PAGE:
Miyabi Japanese Restaurant

When you enjoy the food in a restaurant, you’re likely to visit it again. Much like chancing upon a website that tickles your fancy and bookmarking it so you don’t get lost when you visit again and again. Upon the recommendation of a reader, we had dinner at Miyabi Restaurant at the Pan Pacific Hotel last month on our 18th wedding anniversary and we fell in love with the food.

My younger daughter, Alex, is turning 16 on Tuesday and since it is only on weekends that every member of the family is present, we decided that she could celebrate her birthday today. For lunch, she chose Chinese food and we went to Causeway Seafood Restaurant. Then, we watched Sherlock Holmes (fantastic!). For a late dinner, she wanted Japanese food so we went to Miyabi. It is now officially our favorite Japanese restaurant in Metro Manila.

casaveneracion.com Miyabi Japanese Restaurant, Pan Pacific Hotel, Manila

It was almost 9.00 p.m. when we left the movie house and we were at Miyabi after 9.30. We were handed the menu (my husband calls it a photo album because of the thickness) and we picked items that we didn’t have the first time we ate there. Some were okay but others surpassed our expectations.

casaveneracion.com Spicy sashimi

We had this tuna sashimi smothered with a spicy tomato sauce. A surprising take on sashimi. Good but a bit too spicy for me.

casaveneracion.com Cheesy maki

The cheesy maki were large and sprinkled with herbs. Good too although nothing extraordinary.

casaveneracion.com Salmon and crisp salmon skin

Now these rolls with salmon and crisp salmon skin were a real winner. Many people balk at the thought of eating fish skin but, trust me, there’s a reason why Japanese food has become so popular all over the world. Seafood takes center stage and the Japanese know how best to serve seafood, skin and all.

casaveneracion.com Mango and cream maki

An even bigger winner was the mango and cream rolls. Oh, they rocked! The sensation starts with the sesame seeds then as you savor what’s inside the rice, you realize that there must be more than five ingredients stuffed in and everything just explodes quietly.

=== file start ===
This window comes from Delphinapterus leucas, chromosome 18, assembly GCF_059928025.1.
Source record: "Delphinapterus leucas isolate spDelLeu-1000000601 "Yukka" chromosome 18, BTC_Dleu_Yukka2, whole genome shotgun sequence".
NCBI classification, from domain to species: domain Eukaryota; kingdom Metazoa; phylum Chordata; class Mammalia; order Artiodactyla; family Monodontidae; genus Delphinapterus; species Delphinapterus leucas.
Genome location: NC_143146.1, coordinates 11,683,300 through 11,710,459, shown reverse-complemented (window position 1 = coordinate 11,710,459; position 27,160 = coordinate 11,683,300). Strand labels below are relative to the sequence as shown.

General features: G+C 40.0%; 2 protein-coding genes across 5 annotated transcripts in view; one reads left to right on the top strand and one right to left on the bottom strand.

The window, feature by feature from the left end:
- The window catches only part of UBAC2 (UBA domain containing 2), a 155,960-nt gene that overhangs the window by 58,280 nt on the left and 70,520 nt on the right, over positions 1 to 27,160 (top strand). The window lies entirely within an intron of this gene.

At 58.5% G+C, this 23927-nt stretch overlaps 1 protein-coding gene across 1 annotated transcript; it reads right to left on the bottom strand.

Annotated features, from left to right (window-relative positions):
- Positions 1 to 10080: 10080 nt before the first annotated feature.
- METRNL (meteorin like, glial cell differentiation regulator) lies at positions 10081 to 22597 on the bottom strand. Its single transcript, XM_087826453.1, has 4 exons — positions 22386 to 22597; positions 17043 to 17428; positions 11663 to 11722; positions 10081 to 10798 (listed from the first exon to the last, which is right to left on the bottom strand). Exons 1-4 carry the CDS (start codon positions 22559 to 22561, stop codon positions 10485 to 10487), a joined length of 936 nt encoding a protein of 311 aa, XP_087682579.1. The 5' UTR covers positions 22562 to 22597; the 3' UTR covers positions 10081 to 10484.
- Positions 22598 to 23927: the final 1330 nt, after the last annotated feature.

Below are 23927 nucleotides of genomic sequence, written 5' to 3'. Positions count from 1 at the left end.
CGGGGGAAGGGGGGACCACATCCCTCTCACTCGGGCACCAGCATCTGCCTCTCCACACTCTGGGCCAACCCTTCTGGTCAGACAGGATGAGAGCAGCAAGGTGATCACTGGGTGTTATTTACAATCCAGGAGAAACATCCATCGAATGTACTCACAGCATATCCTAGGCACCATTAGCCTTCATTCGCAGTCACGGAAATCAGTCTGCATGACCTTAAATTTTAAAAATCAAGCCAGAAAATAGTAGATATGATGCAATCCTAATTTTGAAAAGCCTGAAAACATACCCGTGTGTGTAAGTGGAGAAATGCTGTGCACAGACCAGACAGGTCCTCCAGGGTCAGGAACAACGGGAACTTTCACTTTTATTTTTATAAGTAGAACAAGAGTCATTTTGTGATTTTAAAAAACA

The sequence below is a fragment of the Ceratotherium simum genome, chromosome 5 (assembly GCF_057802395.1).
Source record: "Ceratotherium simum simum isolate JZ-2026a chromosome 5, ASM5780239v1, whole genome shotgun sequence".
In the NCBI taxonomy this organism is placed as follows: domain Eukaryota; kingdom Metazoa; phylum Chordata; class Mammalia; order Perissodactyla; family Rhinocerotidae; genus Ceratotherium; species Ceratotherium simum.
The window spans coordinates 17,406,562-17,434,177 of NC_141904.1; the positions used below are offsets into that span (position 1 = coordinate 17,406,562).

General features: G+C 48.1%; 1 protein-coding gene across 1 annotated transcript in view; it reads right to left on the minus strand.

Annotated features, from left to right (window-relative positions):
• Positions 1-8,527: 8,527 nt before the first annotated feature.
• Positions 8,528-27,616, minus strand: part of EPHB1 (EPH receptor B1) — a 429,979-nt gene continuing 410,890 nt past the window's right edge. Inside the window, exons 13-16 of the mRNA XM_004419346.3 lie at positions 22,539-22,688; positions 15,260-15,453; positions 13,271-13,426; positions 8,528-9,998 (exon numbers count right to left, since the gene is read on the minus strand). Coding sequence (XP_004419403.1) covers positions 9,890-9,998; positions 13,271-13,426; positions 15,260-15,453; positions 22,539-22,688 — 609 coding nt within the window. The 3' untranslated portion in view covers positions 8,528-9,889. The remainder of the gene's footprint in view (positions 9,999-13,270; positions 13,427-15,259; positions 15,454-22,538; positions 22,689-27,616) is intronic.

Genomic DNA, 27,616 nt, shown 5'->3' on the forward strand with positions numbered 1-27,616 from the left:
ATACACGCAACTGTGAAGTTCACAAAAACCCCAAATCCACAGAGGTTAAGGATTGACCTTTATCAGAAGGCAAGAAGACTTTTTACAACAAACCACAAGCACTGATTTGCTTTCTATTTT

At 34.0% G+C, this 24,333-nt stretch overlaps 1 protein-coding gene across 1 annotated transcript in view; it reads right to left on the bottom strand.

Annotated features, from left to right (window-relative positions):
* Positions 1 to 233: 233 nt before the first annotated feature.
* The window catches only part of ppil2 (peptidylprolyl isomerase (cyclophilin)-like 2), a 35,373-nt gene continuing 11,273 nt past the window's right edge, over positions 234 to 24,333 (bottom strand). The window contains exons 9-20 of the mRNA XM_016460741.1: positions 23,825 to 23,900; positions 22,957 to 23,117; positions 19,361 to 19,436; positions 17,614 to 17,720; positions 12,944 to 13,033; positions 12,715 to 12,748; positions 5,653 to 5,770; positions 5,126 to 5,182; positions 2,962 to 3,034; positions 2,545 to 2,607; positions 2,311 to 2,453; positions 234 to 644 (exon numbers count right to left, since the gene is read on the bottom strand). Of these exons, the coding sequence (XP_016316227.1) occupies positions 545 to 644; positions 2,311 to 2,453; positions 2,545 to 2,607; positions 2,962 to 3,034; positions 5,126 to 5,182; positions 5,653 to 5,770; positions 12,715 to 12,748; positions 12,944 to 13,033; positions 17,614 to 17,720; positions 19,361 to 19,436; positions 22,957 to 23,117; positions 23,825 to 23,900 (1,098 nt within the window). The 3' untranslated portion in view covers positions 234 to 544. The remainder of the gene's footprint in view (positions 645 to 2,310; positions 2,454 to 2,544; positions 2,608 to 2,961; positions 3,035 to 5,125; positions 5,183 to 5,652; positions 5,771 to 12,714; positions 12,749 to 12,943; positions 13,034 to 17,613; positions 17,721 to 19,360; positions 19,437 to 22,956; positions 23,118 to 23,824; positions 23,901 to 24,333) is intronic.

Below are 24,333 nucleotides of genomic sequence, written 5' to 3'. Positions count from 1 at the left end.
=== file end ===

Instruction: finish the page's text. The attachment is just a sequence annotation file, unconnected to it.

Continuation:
casaveneracion.com Cucumber with sesame seeds

But the real stars of the night were the vegetable dishes. Above, paper thin slices of cucumber were marinated in a sweetish sauce and generously sprinkled with sesame seeds.

casaveneracion.com Tofu and spinach

And the biggest star of all — this tofu and spinach dish. Sweet, mellow, so good that it’s almost tempting to go vegetarian. I won’t though. But I will seriously search for the recipes of these two vegetable dishes so we can make them at home.

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The Author

Hello, my name is Connie Veneracion. I cook, I shoot, I write. But I don't do the laundry. I don't like housekeeping very much either... (more about me)

12 Responses

  1. Camille says:

    Hi Ms. Connie,

    Thanks for the post..I really LOVE Japanese food. What about the prices? are the prices for “special occasions” only? I would love to try the place but would need to know first if I should do some saving up.. :)

  2. A says:

    The preparation for the sliced cucumbers is done for Taiwanese cuisine. Taiwanese restaurants always serve that for free :p

    The marinade is simply light soy sauce, sugar, black vinegar and sesame oil, sometimes with grated young ginger and just a wee bit of grated radish. All to taste. Black Chinese vinegar is not very tart but is very fragrant.

    The cucumbers are sliced thinly first, salted, rinsed and dried to get a crisper texture, before adding the marinade.

    Mahu (pork floss) or chopped nori (or both) do well as toppings for this salad.

    I hope my suggestion is helpful, Ms. Connie :-)

  3. Dot says:

    Oh, yes, I love the spinach! I hope you find a good recipe and post it here. Thanks, Connie.

  4. Nikita says:

    Happy birthday Alex!!!

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